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Movie Quote of the Day – The Girl From Missouri, 1934 (dir. Jack Conway)


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Eadie: For once in your life, will you be a lady?
Kitty: If they wanted ladies, they’d be home with their wives.

Movie Quote of the Day – China Seas, 1935 (dir. Tay Garnett)


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Captain Alan Gaskell: Who’s in there?
Dolly ‘China Doll’ Portland: China Doll, the gal that drives men mad.
Captain Alan Gaskell: What are you doin’ aboard?
Dolly ‘China Doll’ Portland: Nothing alarming. Just showering dewdrops off the body beautiful.

Movie Quote of the Day – Saratoga, 1937 (dir. Jack Conway)


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Carol Clayton: You idiot, I did the one thing that would send him away.
Duke Bradley: You did? What was that?
Carol Clayton: I kissed him.
Duke Bradley: And that sent him away? Oh Carol, you underestimate yourself.
Carol Clayton: You don’t understand, Hartley happens to be a gentleman.
Duke Bradley: Oh, well then I’m glad I’m a mug. Kiss me like that and see if I go home.

Movie Quote of the Day – Bombshell, 1933 (dir. Victor Fleming)


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Gifford Middleton: People need change, don’t you think?
Lola Burns: They certainly do.

Movie Quote of the Day – Red Dust, 1932 (dir. Victor Fleming)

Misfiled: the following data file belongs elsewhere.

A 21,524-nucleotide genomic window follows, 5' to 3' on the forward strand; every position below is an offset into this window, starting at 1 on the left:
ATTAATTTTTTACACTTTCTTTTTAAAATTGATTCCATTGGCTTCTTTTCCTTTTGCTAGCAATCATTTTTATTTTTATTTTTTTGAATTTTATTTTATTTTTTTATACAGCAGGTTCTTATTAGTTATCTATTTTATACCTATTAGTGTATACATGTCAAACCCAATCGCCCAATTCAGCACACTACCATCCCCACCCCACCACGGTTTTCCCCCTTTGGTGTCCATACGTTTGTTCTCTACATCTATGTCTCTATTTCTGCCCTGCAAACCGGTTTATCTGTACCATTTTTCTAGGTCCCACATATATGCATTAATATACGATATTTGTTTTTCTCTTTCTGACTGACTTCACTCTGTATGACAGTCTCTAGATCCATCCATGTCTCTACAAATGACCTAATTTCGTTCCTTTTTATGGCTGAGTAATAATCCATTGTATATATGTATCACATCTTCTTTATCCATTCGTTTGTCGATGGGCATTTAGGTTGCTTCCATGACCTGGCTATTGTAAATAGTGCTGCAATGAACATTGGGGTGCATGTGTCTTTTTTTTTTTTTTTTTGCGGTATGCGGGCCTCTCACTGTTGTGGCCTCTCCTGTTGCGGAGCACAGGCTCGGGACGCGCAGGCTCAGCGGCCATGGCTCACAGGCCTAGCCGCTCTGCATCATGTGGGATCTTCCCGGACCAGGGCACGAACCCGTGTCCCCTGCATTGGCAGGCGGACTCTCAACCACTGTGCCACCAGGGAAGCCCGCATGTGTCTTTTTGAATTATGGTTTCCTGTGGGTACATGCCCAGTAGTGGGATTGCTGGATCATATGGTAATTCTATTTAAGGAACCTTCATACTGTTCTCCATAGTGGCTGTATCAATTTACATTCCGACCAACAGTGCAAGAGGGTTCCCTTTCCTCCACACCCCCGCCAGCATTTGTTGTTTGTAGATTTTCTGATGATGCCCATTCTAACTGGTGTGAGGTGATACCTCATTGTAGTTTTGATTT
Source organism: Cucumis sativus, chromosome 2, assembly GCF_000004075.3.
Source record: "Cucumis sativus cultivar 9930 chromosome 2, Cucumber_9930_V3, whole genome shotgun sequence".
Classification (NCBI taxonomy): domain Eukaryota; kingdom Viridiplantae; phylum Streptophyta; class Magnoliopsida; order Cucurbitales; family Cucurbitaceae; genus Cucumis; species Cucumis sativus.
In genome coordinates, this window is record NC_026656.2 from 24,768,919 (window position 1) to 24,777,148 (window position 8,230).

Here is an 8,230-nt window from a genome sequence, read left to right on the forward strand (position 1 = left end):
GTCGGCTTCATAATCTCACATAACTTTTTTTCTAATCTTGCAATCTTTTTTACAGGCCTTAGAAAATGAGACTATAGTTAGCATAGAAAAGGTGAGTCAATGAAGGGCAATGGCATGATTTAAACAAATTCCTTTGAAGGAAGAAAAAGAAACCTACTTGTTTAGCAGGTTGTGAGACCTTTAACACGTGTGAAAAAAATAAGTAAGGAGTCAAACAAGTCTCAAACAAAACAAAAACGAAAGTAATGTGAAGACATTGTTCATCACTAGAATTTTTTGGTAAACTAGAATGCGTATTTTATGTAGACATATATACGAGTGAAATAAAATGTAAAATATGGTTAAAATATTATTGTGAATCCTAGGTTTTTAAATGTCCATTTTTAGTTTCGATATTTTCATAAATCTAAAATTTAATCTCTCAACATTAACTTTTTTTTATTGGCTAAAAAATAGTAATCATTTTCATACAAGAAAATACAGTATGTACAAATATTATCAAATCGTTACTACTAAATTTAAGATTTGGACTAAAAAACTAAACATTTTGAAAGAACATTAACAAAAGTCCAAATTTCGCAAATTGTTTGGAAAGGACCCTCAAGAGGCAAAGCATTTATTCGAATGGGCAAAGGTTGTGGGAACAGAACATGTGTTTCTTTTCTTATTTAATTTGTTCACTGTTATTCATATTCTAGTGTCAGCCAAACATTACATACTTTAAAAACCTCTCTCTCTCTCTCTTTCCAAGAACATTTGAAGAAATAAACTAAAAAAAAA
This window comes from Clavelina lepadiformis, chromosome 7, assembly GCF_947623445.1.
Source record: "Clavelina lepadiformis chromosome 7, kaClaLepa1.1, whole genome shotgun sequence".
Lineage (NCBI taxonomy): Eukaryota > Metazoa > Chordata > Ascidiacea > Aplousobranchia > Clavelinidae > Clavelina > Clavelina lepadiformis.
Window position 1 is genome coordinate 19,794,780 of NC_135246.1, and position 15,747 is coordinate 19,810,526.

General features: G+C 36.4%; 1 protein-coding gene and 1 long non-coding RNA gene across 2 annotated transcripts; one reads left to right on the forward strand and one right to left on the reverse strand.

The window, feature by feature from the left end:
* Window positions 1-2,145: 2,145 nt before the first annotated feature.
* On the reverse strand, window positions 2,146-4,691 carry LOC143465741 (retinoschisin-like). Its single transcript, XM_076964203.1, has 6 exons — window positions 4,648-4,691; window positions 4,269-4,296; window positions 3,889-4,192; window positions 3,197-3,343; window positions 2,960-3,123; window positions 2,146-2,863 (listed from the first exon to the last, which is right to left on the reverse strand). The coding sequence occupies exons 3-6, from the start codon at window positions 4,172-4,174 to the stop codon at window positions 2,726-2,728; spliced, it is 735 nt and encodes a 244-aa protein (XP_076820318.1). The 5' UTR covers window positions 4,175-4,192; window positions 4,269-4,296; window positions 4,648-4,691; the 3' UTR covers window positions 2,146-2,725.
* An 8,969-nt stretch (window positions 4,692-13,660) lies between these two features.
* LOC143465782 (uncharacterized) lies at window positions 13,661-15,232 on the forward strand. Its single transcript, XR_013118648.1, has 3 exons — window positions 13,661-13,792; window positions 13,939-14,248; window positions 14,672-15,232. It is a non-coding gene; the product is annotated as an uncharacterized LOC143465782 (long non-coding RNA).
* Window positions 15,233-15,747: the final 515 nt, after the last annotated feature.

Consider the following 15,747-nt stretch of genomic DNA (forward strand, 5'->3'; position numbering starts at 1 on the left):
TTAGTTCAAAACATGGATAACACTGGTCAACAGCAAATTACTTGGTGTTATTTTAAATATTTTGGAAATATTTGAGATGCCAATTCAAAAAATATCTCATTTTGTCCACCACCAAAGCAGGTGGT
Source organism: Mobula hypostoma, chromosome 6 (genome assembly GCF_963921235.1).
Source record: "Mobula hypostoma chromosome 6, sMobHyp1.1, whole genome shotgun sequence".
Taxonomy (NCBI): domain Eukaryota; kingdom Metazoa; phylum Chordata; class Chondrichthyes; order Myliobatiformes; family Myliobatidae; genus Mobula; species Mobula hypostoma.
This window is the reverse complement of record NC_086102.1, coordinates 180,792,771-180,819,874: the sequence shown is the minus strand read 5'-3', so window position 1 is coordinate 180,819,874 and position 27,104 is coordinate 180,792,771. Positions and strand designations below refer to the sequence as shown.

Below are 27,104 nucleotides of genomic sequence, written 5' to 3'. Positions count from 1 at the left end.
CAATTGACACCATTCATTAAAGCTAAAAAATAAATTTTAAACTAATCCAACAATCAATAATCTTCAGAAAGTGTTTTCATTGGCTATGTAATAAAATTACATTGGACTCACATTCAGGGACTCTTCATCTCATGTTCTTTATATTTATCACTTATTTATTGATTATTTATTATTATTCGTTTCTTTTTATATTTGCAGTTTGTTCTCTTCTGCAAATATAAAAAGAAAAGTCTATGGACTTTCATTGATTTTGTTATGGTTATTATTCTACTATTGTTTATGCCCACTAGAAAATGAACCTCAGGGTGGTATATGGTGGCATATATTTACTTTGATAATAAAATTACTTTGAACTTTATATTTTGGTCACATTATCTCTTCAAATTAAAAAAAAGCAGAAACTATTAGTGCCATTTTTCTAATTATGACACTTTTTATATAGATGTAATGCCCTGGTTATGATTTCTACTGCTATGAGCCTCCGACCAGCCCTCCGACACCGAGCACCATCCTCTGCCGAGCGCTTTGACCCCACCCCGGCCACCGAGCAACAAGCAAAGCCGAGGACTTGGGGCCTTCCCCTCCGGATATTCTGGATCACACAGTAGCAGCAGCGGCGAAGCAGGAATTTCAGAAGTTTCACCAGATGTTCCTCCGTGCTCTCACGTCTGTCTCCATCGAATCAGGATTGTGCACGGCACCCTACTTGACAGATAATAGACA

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Dennis Carson: Hey! How many times have I told you to let down those curtains?
Vantine: Why? They’ve all gone off to work.
Dennis Carson: You heard me, let them down!
Vantine: What’s the matter? Afraid I’ll shock the Duchess? Don’t you suppose she’s ever seen a French postcard?

From The Warner Archive: Red Dust, 1932 (dir. Victor Fleming)


When I saw that the Warner Archive was releasing Red Dust on DVD – and newly resmastered to boot – I literally shouted with joy (you can ask my roommate about that). This is my second favorite Harlow film (narrowly behind Personal Property). It has never been on DVD before and when the Warner Archive released the Harlow collection last year, I was pretty bummed that Victor Fleming’s pre-code masterpiece wasn’t part of it. Now we can all rejoice and our Harlow collections are almost complete (so many of her films on DVD now, it is amazing!) If I had to pick one actress to call my favorite (and please don’t make me!), there would be a strong case for Harlow taking that top spot. I just love her so much, and she is at the top of her game opposite Clark Gable in this steamy tale of lust, class, love and deception.

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Pre-Codes Coming To TCM Vault Collection


Columbia is releasing five of its Pre-Code films through the TCM Vault Collection on July 2nd. The collection will have five films on it: Arizona (1931), Ten Cents a Dance (1931),Virtue (1932), Three Wise Girls (1932) and Shopworn (1932).


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Movie Quote of the Day – Personal Property, 1937 (dir. W.S. Van Dyke )


Raymond Dabney: Your face seems strangely familiar to me.
Crystal Wetherby: So do your manners.

Cinema Fanatic’s 2011 Holiday Gift Guide